My guess? Manning has been rehabbing to excess, which may have caused the flare-up in his back. It may not have; that's simply my guess. And no, it's not a spinal stenosis condition, like the one that ended his brother Cooper's football career. Peyton was tested and cleared at the combine years ago. Maybe he needs to have the herniated disc shaved down a little further. We just don't know. But whatever is happening, Manning cannot throw the way he needs to throw to win an NFL game right now. You can't make definitive predictions about nerve recovery the way you can with, say, a broken leg.
You figure this has to be frustrating Manning. He had the procedure May 23 and couldn't meet with Colts personnel because of the lockout. So his rehab from the surgery didn't begin 'til late July, and that seems to be the difference in how fast he's been able to recover.
It's good the Polians persuaded Collins to come out of his short-lived retirement. The specter of Curtis Painter playing significant time for the Colts was not a good thing for their playoff survival prospects during a season in which the Super Bowl will be played in Indianapolis. The good news if Collins plays: The last five times he started for the Titans against Houston, dating to 2007, Tennessee scored 31, 31, 12, 31 and 38 points. He's still learning a strange terminology, but he's a bright guy, has been through the offensive systems of six teams and is used to playing the Texans. This won't be a mail-it-in Houston win if Collins has to go.
One last thing: Manning is 90 starts behind Brett Favre for the all-time consecutive games mark. He will reach it in November 2016 if he keeps this streak alive. That's the last thing on his mind this morning.
The only Hall of Fame Buccaneer was multifaceted.
So glad that Lee Roy Selmon is being remembered for the kind of person he was and the post-career life he led, as well as the player he was. Tony Dungy, one year younger than Selmon, gave this great quote to me Sunday night, hours after Selmon died from a stroke suffered Friday:
"If you didn't know him, and you met him somewhere, you'd never know who he was. You'd never know why he was famous. He was the kind of person when you saw him, you knew it was going to be great. Certain people, you're just happy to see. He was one of those -- always.''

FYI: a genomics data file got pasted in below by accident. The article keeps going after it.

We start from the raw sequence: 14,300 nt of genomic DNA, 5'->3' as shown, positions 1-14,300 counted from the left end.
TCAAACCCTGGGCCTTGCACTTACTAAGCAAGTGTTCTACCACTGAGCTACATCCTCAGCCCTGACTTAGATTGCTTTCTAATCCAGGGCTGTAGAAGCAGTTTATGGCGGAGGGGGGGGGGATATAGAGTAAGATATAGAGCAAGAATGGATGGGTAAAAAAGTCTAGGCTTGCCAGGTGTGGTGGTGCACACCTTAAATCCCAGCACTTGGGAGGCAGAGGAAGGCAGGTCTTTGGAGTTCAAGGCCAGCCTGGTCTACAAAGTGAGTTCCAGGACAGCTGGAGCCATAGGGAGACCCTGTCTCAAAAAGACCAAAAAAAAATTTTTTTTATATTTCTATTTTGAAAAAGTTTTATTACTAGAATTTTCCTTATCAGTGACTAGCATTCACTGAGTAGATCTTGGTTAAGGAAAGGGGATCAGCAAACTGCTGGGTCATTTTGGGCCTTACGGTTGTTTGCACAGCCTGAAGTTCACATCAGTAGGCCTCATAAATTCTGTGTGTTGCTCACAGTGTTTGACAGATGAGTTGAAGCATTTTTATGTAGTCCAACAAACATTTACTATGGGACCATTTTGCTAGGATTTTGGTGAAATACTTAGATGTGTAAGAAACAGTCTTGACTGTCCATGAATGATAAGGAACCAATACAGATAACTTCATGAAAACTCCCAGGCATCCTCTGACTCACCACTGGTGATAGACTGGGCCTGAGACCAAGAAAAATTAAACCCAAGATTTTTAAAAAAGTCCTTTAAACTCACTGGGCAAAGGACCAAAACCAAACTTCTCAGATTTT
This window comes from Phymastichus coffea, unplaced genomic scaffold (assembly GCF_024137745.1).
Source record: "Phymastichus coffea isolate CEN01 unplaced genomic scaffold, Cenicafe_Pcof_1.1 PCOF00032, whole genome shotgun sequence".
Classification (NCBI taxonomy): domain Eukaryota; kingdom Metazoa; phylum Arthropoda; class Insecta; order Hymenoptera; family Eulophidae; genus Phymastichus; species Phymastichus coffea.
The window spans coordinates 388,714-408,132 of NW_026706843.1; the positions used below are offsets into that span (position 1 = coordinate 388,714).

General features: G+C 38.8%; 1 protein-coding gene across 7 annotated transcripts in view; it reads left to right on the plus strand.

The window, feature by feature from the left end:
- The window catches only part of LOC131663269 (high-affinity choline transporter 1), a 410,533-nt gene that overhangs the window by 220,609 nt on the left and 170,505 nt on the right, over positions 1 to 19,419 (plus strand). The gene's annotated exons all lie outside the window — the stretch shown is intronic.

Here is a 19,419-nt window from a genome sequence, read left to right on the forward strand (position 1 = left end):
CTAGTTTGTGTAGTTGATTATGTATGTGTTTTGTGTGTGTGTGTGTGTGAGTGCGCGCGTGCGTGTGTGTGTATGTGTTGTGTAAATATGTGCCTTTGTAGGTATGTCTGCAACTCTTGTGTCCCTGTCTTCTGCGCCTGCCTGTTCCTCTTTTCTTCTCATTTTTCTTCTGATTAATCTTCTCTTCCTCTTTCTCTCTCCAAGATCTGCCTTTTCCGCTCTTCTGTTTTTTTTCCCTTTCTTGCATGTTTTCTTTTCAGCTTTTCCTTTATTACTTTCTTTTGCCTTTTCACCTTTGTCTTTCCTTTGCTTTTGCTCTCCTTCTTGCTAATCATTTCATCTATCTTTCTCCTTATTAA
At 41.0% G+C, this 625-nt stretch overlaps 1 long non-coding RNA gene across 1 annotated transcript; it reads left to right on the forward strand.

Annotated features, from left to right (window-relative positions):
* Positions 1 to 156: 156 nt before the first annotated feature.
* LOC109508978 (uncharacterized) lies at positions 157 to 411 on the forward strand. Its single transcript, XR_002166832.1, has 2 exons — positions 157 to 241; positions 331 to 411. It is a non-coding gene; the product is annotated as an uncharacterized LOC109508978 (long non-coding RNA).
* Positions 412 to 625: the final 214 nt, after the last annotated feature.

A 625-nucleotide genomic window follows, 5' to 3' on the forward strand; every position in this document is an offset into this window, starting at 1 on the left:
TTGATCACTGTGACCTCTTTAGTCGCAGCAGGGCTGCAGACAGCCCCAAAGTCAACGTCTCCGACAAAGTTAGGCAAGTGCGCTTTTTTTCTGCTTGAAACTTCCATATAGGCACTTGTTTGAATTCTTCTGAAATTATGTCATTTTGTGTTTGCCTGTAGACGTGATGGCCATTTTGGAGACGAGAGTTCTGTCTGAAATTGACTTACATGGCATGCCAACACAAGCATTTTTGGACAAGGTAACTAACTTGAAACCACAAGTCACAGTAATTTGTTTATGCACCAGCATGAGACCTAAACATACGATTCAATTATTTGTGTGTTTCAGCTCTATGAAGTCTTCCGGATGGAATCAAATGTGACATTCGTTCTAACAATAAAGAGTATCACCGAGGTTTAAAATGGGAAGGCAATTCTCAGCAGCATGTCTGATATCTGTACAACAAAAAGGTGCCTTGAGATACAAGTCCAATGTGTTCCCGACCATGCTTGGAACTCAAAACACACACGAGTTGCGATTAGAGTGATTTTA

How many people could you say were the greatest player at a great college program and the greatest for an NFL team? Selmon might have been that, though Oklahoma certainly is a storied program. After playing for the Sooners with his two brothers on the defensive line, Selmon was the first pick in the 1976 draft, by the Bucs -- and proceeded to lose his first 26 games in the NFL. The league didn't keep sack stats until the final three years of Selmon's nine-year pro career, but he entered the league as a great pass-rusher and the Bucs played a 3-4 defense, in which, as an end, he had to play the run first and the pass second, and he had bigger offensive tackles working on him all game. "If he'd played for, say, Minnesota, with a 4-3 and good players around him, I think he would have been a 20-sack-a-year guy,'' said Dungy. Like Reggie White and Deacon Jones? "I think so,'' he said.
After his career, Selmon went into business, opened a family restaurant near the Bucs' stadium (it's where Dungy took son Eric, me, Dan Patrick and Mike Vick the night before we visited a prison in Florida last March), then became an associate athletic director and later the AD for the University of South Florida. There, he pushed for the founding of a football team that would make the commuter school more of a place to go and stay rather than just to go and drive home at night. As John Romano wrote Sunday, the current team loved Selmon, prayed for him at its chapel service in South Bend Saturday morning, and attributed the win, in part, to Selmon's belief that there could be a Division I football school on the west coast of Florida.
"He and Jim Leavitt built that program out of trailers,'' Dungy said. "Lee Roy was so positive, so encouraging. I have never met anyone in football who is a better person. He will be sorely, sorely missed.''
Due respect to the other stories this weekend. I'll take the Mark Herzlich saga.
Mark Herzlich, the free agent linebacker trying to make the Giants, had all day Saturday to waste. The Giants were off, but 27 of the players would be called, told to come to the facility, and be sent packing by the team. All day, Herzlich had his cell phone handy, waiting for the call. At IHOP for breakfast. Going to look for an apartment in the morning, just in case he did make it; he'd have to vacate his training camp hotel room by Sunday night, so he needed to be prepared in case the news was good. Watching the Boston College-Northwestern game on TV at a Chili's. Then sitting back in his room with his family. Waiting.
Six p.m. No call yet, and he'd been told to expect that he could get one by then, and if he hadn't heard, well, that was good news.
He'd made it.
"We wanted to go to New York to someplace memorable as a family to celebrate, but we were all so tired from the waiting and the tension that we just ate close by, and then I went to sleep,'' Herzlich told me Sunday. "The celebration was a sigh of relief, honestly.''